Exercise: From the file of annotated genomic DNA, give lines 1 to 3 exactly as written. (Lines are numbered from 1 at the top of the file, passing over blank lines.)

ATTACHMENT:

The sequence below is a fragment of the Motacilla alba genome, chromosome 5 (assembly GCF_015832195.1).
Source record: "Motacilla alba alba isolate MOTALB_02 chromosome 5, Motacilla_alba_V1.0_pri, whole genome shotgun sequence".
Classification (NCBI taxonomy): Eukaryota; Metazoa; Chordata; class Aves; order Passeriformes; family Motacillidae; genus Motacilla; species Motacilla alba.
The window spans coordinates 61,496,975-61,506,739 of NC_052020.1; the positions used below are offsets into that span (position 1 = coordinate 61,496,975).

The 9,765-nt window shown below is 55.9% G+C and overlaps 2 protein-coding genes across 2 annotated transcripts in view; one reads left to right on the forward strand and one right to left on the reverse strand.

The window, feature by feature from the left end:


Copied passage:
The sequence below is a fragment of the Motacilla alba genome, chromosome 5 (assembly GCF_015832195.1).
Source record: "Motacilla alba alba isolate MOTALB_02 chromosome 5, Motacilla_alba_V1.0_pri, whole genome shotgun sequence".
Classification (NCBI taxonomy): Eukaryota; Metazoa; Chordata; class Aves; order Passeriformes; family Motacillidae; genus Motacilla; species Motacilla alba.